The Holy Spirit is feminine?? No kidding - very cool. But not only that, but what looks like the Greek 'Sophia' is the Hebrew 'Hokman', portayed as the Daughter of YHVH and is all through the Book of Proverbs as the embodiment of wisdom. I am telling you, I really think there is something to Polytheism in ancient Israel.

Heather said...

** figured that if that is the way certain people feel comfortable relating to God, through a female, what do I care? ** I could understand why the Catholics had the Virgin Mary. My only problem with that is the feminine was seen as either the Virgin or the whore. As it is, I believe the Catholics hold that Mary was perpetually a virgin. There wasn't anything in between.

**My father was very abusive, so I have a hard time relating to a heavenly father - I just prefer not to. ** I know that several people had the same difficulty as you did. And I have no doubt that the Bible was written to portay God as all-male. Espeically given the lack of women in the OT.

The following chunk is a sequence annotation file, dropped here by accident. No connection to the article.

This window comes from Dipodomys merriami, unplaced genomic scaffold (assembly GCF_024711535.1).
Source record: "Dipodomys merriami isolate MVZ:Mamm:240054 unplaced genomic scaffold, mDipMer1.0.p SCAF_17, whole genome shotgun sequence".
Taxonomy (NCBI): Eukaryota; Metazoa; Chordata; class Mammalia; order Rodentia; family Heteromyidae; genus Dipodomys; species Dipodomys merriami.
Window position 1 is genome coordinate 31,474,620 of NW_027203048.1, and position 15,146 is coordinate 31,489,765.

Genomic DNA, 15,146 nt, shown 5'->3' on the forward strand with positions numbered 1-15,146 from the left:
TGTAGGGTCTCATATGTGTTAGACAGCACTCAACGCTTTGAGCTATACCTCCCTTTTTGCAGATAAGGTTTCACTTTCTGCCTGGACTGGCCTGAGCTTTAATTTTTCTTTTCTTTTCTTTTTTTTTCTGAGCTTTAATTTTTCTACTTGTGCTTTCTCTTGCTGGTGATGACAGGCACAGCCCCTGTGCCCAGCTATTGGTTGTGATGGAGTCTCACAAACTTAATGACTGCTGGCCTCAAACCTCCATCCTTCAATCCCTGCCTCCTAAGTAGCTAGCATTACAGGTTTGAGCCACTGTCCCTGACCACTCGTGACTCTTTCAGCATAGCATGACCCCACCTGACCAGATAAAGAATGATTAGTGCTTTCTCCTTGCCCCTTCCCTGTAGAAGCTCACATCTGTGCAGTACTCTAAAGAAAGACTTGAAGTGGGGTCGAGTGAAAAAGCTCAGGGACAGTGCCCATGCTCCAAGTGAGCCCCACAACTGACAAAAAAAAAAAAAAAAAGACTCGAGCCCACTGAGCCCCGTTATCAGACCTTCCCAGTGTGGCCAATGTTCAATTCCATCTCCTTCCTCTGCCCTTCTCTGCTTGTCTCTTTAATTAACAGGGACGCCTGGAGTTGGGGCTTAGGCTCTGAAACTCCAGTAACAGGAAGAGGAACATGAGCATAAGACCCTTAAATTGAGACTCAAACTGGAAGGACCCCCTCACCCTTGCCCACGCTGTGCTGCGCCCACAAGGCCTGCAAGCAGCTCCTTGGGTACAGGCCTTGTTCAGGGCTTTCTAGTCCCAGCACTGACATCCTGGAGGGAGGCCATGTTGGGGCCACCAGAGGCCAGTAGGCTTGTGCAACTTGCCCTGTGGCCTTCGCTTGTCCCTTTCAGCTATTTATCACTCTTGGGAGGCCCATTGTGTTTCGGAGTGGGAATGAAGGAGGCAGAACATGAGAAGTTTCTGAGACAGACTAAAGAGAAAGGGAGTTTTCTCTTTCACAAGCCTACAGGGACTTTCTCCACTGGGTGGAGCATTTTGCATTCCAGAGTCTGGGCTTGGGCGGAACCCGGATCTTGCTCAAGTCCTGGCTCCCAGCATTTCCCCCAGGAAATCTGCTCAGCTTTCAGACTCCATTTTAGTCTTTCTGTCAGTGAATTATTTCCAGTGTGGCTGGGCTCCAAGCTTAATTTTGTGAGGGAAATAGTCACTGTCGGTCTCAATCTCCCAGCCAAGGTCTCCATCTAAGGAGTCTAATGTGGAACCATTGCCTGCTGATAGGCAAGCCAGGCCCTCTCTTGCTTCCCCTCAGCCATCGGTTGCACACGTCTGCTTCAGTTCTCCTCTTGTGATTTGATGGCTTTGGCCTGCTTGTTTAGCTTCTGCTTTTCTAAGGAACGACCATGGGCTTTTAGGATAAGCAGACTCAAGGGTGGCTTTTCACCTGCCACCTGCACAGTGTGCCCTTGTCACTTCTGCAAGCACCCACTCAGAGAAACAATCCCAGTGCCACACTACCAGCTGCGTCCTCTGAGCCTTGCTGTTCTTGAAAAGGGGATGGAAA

I don't have a copy of the Jersulam Bible -- I pulled that from a book of Sue Monk Kidd's called 'The dance of the dissidant daughter.' But what I can give you is a link: http://www.htmlbible.com/

It has the Bible word-for-word, and then links that explain what the Hebrew and Greek words. It's a great source, linking to strong's Biblical concordance.

**The Holy Spirit is feminine?? ** It could be read that way. In fact, there are ways to read of Jesus and Paul being wisdom's children -- which adds an element of the feminine.

The God-name in that verse was 'el.'

AgnosticAtheist said...

heather,

there's evidence to show that before the male deities dominated history, God was actually viewed as a female. women were viewed as the givers of life therefore early man associated God with women.

there's a good book entitled "When God was a Woman" that's a good read.

aA

Heather said...

**there's a good book entitled "When God was a Woman" ** I've read it, and it was sobering. It was almost like the Hebrew God was developed as male in direct response to the female-God based cultures.

My favorite part of that book was learning that the serpent was associated with the female-Divine wisdom. That totally changed the Garden of Eden story for me (which I had already disliked before reading the book).